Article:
Here’s a complaint you don’t see every day. It comes to us by way of Alex Johnston, who was flying from San Francisco to Charlottesville, Va., via Washington on United Airlines.
“We boarded our flight in San Francisco on time,” she remembers. “But shortly after beginning our taxi, the pilot announced that we would be delayed 45 minutes to an hour on the runway because Air Force One was in front of us, flying the same route, so we must wait and allow them the space and time they needed.”
Of course, there’s a good reason for keeping a minimum distance between Air Force One and other air traffic. There have been several close calls between the presidential aircraft and other planes in the past.
But Johnston was worried that with a one-hour delay, she’d miss her connecting flight to Charlottesville. Even with an on-time arrival, she would have had barely an hour to make her connection.
When the Johnstons arrived in Washington, they had just minutes to make their flight. And they weren’t alone: 12 other passengers from San Francisco — nearly half of the passengers on the puddlejumper to Charlottesville — needed to make the flight, too.
“They were all sprinting from our arrival gate to our departure gate,” she says. “We all arrived at 10:02 to find out that the plane left 10 minutes ago — 11 minutes ahead of schedule.”
She asked United to help her get to Charlottesville.
“The customer service representative informed me that the only thing she could do was rebook us for a flight tomorrow evening or refund the cost for that leg of our trip,” she says. “Either way, no compensation would be provided for a hotel or rental car because the delay was an air traffic control delay, not a United problem.”
Indeed, Rule 24 of United’s contract of carriage (PDF), the legal agreement between her and the airline, defines a “force majeure” event as, “any event not reasonably foreseen, anticipated or predicted by UA.” Presumably, that would include giving Air Force One a little space.
The Johnstons didn’t want to spend the night in Washington.
“After arguing back and forth a bit, I gave up and we ended up having a family member drive 90 miles to pick us up to pick up another family member’s car to drive another 150 miles home that night,” she says.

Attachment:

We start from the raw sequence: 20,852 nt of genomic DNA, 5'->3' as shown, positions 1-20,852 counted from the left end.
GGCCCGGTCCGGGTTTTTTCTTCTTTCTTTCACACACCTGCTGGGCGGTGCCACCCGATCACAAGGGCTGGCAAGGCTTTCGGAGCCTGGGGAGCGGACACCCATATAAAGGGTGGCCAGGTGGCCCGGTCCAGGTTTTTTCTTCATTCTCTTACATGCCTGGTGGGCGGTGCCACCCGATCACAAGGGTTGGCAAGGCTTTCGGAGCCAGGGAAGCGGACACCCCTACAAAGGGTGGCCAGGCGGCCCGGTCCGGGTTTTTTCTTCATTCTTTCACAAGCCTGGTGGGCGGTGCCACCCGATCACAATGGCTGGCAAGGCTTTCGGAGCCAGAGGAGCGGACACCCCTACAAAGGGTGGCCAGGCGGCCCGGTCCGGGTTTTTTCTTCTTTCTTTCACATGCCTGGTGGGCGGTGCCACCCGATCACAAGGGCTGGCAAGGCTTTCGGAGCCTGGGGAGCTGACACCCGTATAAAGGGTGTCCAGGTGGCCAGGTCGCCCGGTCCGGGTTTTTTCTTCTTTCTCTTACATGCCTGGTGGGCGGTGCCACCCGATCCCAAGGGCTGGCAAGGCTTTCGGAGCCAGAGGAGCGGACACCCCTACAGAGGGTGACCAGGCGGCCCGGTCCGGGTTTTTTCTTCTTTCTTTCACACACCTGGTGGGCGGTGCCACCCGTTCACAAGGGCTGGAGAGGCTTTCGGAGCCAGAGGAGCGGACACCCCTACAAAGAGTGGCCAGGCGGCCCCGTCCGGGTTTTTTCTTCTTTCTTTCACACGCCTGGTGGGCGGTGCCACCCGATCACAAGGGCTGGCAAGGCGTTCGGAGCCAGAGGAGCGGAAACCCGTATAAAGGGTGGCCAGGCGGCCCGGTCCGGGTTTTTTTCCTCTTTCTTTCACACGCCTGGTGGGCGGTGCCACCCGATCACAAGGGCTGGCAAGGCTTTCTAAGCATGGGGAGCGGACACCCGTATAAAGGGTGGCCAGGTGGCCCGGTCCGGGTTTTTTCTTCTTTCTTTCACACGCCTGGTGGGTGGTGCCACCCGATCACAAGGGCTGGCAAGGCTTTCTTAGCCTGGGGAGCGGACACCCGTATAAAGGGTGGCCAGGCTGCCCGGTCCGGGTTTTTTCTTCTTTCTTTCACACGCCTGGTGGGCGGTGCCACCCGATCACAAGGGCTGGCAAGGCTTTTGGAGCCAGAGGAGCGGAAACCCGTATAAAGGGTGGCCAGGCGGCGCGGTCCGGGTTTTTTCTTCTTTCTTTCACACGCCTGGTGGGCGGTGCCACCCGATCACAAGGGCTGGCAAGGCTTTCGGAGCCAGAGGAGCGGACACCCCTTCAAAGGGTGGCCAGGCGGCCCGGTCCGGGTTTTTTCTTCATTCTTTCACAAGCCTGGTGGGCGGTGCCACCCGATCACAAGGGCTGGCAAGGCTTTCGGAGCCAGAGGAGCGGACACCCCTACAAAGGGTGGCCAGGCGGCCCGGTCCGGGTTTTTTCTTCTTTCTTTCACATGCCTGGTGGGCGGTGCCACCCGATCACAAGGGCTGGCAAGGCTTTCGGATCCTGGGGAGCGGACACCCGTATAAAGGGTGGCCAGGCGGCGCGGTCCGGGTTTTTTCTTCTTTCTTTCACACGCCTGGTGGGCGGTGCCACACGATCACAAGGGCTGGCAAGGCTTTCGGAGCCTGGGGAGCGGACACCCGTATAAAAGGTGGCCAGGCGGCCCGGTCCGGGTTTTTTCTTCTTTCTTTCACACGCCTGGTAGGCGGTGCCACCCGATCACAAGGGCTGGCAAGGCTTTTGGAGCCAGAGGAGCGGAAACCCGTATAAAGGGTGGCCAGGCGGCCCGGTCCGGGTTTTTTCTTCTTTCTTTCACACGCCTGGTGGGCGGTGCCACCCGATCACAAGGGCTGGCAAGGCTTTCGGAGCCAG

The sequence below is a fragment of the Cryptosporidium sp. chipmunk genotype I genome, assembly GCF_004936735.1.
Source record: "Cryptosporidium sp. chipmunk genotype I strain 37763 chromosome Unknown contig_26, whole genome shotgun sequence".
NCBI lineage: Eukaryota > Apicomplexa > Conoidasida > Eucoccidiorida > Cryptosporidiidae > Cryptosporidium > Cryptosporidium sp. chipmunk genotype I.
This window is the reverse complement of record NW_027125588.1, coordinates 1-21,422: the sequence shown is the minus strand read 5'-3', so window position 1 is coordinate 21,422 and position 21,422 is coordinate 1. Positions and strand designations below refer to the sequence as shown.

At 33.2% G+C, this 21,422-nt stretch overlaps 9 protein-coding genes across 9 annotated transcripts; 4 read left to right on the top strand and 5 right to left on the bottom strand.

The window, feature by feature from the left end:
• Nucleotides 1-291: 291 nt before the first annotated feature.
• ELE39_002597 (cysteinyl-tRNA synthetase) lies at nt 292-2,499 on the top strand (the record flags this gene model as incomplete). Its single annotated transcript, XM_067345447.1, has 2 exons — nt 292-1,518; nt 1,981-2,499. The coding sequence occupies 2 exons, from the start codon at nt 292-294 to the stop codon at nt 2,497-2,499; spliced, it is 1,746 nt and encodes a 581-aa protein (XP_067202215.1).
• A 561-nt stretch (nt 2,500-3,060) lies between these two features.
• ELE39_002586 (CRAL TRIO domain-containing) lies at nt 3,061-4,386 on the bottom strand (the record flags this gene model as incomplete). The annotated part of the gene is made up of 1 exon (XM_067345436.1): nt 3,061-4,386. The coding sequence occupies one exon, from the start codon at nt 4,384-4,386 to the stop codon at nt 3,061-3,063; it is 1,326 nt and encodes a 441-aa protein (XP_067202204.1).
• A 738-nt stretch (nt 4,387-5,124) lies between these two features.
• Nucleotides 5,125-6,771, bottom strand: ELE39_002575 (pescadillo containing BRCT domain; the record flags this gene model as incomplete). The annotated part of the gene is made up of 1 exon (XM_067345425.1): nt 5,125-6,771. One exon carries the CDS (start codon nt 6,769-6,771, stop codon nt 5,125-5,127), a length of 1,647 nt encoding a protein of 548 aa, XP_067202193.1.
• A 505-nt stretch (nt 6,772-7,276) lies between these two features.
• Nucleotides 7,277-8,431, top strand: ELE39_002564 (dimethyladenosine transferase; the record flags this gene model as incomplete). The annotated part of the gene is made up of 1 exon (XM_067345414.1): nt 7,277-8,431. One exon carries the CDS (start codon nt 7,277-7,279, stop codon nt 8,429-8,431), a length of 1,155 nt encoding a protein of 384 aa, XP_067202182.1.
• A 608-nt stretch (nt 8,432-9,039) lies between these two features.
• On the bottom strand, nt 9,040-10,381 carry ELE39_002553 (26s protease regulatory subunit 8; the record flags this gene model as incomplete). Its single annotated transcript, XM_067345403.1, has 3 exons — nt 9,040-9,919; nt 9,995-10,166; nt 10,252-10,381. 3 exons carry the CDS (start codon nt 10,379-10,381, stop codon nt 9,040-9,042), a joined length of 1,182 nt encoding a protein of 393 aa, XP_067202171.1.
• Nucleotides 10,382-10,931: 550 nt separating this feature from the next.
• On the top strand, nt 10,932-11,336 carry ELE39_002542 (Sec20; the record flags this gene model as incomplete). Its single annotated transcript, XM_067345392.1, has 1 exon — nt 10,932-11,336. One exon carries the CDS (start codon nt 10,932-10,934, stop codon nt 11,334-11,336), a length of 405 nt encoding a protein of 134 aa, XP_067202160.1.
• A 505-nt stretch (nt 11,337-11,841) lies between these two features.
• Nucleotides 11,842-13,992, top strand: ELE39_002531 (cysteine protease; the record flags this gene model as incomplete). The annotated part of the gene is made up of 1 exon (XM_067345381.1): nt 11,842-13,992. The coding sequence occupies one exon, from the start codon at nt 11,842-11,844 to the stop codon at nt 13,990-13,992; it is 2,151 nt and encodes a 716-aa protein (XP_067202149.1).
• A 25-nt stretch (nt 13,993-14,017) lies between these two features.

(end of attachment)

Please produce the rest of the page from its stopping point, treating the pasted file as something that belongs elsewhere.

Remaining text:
She emailed United’s customer service department the next day, but received a form response offering to refund the unused leg of her flight, but offering no further compensation.
“Short of writing to the White House, I am at a loss of what to do,” she says.
United doesn’t owe her anything, according to its contract. Then again, its contract lets the airline do more or less whatever it wants to in this kind of situation.
The “early” departure doesn’t look as suspect to me. Most flights will close their doors 10 to 15 minutes before they’re scheduled to leave in order to have an “on time” departure. I’m a little surprised that United wouldn’t hold the plane when half the passengers were trying to make that connection. Maybe it made more sense to refund the last leg for them than to have a delay.
I guess the only thing I might argue with is that the presence of Air Force One is not “reasonably foreseen, anticipated or predicted.” I think United should have expected this delay and made any necessary adjustments to its schedule.
I had the privilege of visiting United’s control center in Chicago last summer, and I believe the airline certainly has the technology and resources to know better. Still, if this was a flight delay the airline could accept the responsibility for, the most the Johnstons could have hoped for would be a hotel and meal voucher — which would now be too little, too late.